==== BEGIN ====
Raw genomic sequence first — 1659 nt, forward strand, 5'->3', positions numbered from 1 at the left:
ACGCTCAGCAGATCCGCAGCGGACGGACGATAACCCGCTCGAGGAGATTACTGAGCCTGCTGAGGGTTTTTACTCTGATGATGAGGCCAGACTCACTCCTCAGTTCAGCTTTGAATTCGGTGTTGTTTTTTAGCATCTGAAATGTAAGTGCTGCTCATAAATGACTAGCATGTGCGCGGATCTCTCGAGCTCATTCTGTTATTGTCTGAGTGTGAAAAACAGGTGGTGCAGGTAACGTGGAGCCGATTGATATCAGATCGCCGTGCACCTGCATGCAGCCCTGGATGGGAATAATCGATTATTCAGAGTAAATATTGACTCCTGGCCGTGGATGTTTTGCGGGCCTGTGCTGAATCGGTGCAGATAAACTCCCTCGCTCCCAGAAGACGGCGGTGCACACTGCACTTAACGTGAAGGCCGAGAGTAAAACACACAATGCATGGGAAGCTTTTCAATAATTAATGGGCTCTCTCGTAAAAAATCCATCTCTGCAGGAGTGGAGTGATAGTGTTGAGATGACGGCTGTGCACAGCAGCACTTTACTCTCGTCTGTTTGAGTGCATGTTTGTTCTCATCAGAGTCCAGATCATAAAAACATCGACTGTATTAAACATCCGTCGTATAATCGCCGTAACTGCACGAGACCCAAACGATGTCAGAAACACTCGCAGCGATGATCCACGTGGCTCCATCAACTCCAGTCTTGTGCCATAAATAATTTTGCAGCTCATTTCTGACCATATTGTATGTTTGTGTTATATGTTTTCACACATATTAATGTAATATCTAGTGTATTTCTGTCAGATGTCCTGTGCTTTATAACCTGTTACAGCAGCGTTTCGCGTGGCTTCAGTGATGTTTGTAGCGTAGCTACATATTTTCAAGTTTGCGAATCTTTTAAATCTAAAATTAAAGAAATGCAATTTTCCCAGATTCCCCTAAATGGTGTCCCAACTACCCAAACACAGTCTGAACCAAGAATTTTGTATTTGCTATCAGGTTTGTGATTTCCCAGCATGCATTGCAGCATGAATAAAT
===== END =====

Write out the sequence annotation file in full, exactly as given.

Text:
Raw genomic sequence first — 1659 nt, forward strand, 5'->3', positions numbered from 1 at the left:
ACGCTCAGCAGATCCGCAGCGGACGGACGATAACCCGCTCGAGGAGATTACTGAGCCTGCTGAGGGTTTTTACTCTGATGATGAGGCCAGACTCACTCCTCAGTTCAGCTTTGAATTCGGTGTTGTTTTTTAGCATCTGAAATGTAAGTGCTGCTCATAAATGACTAGCATGTGCGCGGATCTCTCGAGCTCATTCTGTTATTGTCTGAGTGTGAAAAACAGGTGGTGCAGGTAACGTGGAGCCGATTGATATCAGATCGCCGTGCACCTGCATGCAGCCCTGGATGGGAATAATCGATTATTCAGAGTAAATATTGACTCCTGGCCGTGGATGTTTTGCGGGCCTGTGCTGAATCGGTGCAGATAAACTCCCTCGCTCCCAGAAGACGGCGGTGCACACTGCACTTAACGTGAAGGCCGAGAGTAAAACACACAATGCATGGGAAGCTTTTCAATAATTAATGGGCTCTCTCGTAAAAAATCCATCTCTGCAGGAGTGGAGTGATAGTGTTGAGATGACGGCTGTGCACAGCAGCACTTTACTCTCGTCTGTTTGAGTGCATGTTTGTTCTCATCAGAGTCCAGATCATAAAAACATCGACTGTATTAAACATCCGTCGTATAATCGCCGTAACTGCACGAGACCCAAACGATGTCAGAAACACTCGCAGCGATGATCCACGTGGCTCCATCAACTCCAGTCTTGTGCCATAAATAATTTTGCAGCTCATTTCTGACCATATTGTATGTTTGTGTTATATGTTTTCACACATATTAATGTAATATCTAGTGTATTTCTGTCAGATGTCCTGTGCTTTATAACCTGTTACAGCAGCGTTTCGCGTGGCTTCAGTGATGTTTGTAGCGTAGCTACATATTTTCAAGTTTGCGAATCTTTTAAATCTAAAATTAAAGAAATGCAATTTTCCCAGATTCCCCTAAATGGTGTCCCAACTACCCAAACACAGTCTGAACCAAGAATTTTGTATTTGCTATCAGGTTTGTGATTTCCCAGCATGCATTGCAGCATGAATAAAT